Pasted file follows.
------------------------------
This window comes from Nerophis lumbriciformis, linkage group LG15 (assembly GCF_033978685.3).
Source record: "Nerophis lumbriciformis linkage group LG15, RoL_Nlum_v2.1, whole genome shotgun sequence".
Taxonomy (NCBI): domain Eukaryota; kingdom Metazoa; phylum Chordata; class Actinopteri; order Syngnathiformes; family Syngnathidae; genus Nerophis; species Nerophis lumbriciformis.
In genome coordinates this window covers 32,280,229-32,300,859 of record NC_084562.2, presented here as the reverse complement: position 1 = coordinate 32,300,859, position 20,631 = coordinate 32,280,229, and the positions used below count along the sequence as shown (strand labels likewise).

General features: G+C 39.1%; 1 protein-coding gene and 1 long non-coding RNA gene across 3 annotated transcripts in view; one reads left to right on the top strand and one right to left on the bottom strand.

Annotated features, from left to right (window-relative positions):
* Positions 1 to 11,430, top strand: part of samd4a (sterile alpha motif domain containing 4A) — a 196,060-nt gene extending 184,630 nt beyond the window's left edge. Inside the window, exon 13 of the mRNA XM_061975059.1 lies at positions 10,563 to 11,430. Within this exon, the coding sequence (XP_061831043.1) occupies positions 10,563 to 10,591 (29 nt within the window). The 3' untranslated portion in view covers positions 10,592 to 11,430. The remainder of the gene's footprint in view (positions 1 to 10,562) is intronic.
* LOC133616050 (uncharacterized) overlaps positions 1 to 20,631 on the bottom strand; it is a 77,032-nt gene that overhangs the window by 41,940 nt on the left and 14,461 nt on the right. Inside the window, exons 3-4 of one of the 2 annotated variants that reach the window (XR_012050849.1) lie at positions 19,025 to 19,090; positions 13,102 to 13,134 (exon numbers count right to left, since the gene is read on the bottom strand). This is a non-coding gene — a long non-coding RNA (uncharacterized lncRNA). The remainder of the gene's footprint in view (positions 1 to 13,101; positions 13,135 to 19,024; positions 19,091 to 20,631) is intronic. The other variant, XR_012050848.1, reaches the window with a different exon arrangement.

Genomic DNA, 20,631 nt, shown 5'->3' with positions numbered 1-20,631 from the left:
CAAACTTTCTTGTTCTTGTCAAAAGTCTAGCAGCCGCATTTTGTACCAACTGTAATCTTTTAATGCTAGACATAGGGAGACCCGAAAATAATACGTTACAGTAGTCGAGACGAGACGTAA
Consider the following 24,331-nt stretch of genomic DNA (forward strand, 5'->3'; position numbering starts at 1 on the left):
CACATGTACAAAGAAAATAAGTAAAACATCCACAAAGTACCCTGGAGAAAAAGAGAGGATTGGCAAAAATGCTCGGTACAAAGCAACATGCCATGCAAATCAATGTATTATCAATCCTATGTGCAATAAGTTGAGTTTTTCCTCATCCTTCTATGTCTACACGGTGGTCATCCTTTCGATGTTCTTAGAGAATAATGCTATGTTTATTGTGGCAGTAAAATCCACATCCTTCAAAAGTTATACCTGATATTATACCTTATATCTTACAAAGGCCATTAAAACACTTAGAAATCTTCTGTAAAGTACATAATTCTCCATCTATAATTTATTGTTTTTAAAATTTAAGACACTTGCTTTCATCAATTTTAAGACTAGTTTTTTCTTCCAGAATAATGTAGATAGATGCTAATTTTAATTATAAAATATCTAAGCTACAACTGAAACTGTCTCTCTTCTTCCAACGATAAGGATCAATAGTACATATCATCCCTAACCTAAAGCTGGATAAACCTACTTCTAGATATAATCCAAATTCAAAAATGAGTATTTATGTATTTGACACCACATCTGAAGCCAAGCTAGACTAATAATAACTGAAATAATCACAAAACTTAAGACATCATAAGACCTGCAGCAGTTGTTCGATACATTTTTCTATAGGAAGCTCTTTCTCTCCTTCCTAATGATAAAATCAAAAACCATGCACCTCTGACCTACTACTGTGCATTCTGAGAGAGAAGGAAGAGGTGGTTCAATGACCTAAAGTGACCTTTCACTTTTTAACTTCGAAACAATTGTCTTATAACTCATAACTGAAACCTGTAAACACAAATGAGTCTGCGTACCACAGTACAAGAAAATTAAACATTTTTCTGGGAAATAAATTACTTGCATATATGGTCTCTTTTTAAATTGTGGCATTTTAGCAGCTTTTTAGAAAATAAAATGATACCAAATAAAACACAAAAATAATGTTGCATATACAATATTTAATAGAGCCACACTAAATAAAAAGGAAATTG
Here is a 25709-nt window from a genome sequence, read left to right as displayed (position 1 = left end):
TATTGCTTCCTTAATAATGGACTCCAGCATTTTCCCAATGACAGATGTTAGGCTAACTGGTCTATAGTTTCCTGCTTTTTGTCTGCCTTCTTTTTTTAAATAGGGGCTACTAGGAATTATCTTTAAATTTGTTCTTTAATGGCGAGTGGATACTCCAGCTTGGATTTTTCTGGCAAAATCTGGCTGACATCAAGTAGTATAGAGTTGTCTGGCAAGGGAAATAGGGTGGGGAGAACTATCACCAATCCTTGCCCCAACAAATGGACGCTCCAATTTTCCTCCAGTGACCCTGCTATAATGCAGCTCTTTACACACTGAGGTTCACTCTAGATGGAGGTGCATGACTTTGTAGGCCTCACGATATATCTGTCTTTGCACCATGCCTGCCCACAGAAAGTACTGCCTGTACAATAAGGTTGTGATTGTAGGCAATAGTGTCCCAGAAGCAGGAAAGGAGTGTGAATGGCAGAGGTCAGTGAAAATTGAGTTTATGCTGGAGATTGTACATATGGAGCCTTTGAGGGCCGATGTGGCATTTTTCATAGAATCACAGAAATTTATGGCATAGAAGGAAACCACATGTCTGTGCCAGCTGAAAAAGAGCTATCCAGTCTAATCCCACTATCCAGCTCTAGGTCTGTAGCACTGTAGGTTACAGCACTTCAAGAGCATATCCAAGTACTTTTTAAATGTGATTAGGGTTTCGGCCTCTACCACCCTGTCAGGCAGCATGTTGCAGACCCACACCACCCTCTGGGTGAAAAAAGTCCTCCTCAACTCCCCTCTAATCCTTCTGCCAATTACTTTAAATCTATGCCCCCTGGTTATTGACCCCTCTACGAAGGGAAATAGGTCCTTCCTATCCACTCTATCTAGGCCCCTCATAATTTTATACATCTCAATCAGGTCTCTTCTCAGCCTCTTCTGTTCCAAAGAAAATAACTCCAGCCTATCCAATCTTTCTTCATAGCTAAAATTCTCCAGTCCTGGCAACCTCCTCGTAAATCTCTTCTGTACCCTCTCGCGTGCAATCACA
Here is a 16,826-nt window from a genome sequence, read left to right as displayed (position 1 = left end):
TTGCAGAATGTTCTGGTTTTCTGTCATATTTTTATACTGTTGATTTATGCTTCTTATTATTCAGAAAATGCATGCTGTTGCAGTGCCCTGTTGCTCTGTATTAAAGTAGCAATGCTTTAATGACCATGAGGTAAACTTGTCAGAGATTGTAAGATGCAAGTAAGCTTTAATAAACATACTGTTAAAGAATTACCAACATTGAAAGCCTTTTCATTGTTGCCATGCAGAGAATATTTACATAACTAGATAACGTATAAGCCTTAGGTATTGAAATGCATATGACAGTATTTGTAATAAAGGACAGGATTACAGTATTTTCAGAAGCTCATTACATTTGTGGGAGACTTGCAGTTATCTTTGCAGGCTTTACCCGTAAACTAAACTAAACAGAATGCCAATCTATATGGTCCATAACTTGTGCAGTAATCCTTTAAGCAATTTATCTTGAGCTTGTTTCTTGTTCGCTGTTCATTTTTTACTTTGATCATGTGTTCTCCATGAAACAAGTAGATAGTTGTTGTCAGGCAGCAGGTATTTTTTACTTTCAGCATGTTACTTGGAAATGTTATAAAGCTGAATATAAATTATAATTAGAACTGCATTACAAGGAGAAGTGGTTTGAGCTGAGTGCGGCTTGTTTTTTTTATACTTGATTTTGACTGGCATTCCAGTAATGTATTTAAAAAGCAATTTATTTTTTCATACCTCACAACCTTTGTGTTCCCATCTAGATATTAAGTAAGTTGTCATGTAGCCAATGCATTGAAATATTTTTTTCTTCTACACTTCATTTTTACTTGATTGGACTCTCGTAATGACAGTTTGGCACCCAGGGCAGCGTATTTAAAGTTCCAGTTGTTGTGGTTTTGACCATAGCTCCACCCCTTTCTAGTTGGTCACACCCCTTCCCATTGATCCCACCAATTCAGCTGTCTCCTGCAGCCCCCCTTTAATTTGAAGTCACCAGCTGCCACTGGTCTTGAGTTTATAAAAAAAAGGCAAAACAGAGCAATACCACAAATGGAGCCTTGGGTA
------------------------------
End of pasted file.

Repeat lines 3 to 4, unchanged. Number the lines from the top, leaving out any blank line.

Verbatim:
Taxonomy (NCBI): domain Eukaryota; kingdom Metazoa; phylum Chordata; class Actinopteri; order Syngnathiformes; family Syngnathidae; genus Nerophis; species Nerophis lumbriciformis.
In genome coordinates this window covers 32,280,229-32,300,859 of record NC_084562.2, presented here as the reverse complement: position 1 = coordinate 32,300,859, position 20,631 = coordinate 32,280,229, and the positions used below count along the sequence as shown (strand labels likewise).